Authentic Italian Biscotti


2 c. flour
1 ¼ c. sugar
2 ½ t. baking powder
½ t. baking soda
¾ t. salt
2 whole eggs, plus 1 egg, separated
1 t. almond extract
1 ½ c. whole almonds, coarsely chopped


Preheat oven to 350 degrees. Line 2 baking sheets with parchment paper.
Sift together flour, sugar, baking powder, baking soda, and salt. Add 2 whole eggs and 1 egg yolk, almond extract, and almonds. Mix thoroughly until dough holds together. Add half of reserved egg white, if necessary, to make a cohesive dough.
With wet hands, shape dough into 4 logs, each 6” long and 1 ¾“ in diameter. Place 3-4” apart on baking sheets. Bake on middle rack of oven until logs are light golden brown and spring back when touched (about 24 minutes). Cool 15 minutes.
Lower oven to 275. Slice logs with a serrated knife diagonally into 1/2” slices. Return to oven and bake until completely dry and crisp throughout (about 40 minutes). Cool.


Years ago I lived in Siena, Italy and since then I've admittedly become a bit of a biscotti snob. The ones you find here in the States, I feel, are just too soft and cakey. My mom's are the only ones I've found that remind me of the teeth-cracking ones in Italy.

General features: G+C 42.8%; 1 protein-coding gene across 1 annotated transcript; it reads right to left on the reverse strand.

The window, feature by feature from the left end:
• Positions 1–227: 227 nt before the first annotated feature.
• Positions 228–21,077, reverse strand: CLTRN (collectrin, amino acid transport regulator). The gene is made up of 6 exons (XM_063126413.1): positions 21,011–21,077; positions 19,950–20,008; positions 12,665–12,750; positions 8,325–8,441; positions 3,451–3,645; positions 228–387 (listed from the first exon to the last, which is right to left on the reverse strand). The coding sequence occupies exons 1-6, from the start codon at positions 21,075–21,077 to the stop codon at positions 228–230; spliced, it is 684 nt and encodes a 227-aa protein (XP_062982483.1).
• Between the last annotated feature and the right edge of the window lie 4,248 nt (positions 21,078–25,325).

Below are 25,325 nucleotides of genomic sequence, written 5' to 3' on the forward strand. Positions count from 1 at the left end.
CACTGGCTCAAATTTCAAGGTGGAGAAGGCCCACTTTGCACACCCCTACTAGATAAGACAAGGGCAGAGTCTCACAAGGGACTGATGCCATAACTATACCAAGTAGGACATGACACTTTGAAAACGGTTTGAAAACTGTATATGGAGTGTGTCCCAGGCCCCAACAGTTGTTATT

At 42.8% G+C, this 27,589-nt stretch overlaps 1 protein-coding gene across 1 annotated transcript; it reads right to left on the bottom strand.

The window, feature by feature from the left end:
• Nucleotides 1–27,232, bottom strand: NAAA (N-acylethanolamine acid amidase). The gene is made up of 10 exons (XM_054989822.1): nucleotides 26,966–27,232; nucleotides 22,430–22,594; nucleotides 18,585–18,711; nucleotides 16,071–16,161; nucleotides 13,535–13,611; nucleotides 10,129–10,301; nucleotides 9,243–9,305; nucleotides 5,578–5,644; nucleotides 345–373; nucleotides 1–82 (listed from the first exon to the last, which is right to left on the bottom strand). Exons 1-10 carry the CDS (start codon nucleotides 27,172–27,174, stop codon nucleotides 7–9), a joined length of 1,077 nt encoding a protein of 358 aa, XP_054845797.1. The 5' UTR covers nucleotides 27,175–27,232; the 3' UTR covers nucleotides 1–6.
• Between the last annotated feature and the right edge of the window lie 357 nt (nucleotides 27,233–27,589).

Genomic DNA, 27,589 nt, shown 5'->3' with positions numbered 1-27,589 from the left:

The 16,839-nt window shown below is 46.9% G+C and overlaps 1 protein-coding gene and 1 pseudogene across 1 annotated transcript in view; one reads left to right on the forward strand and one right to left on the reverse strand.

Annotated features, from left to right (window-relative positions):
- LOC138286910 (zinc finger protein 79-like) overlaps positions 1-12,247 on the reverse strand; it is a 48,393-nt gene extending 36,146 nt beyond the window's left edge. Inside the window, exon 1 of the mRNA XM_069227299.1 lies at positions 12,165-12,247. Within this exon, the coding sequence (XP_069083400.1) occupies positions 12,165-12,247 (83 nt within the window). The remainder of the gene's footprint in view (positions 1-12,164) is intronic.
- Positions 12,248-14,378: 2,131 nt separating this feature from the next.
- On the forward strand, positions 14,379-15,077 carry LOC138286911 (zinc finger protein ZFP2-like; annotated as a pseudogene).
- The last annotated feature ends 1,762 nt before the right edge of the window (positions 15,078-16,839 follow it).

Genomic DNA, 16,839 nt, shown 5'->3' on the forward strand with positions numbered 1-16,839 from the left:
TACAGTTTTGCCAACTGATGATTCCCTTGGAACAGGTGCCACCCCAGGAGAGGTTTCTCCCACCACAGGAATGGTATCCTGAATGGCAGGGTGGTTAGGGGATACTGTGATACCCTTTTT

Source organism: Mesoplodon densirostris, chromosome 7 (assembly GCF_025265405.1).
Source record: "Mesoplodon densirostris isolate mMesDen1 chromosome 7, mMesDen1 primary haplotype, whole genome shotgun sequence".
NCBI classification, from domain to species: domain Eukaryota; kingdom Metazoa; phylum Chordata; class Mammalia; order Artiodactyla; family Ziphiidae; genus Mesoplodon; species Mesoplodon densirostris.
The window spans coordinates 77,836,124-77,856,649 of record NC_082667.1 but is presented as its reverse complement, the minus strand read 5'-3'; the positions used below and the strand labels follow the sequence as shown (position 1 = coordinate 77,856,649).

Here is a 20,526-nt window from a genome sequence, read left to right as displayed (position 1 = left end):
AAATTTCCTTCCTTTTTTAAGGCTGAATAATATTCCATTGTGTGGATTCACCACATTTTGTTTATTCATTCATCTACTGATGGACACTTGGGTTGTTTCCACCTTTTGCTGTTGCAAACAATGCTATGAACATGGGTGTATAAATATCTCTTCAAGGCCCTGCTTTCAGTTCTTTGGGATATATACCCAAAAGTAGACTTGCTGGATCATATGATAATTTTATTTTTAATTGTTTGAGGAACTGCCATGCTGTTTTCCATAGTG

The key to achieving a true biscotto's must-have hardness is acquired in the second baking, hence the name biscotto (biscotti is the plural form), which means twice baked in Italian. If you wish them to be less hard, reduce the second bake time. But, if you like to dip yours in cappuccino or a nice vin santo as they do in Tuscany, then you want them hard.

Variations: 1 t. orange extract, zest of 1 orange with 1-½ c. pistachio nuts.
Can also use pine nuts in place of almonds.

Other Names:

My Mom's Biscotti, Kathy's Biscotti, Almond Biscotti


About 5 dozen


Friday, December 9, 2011 - 6:45pm


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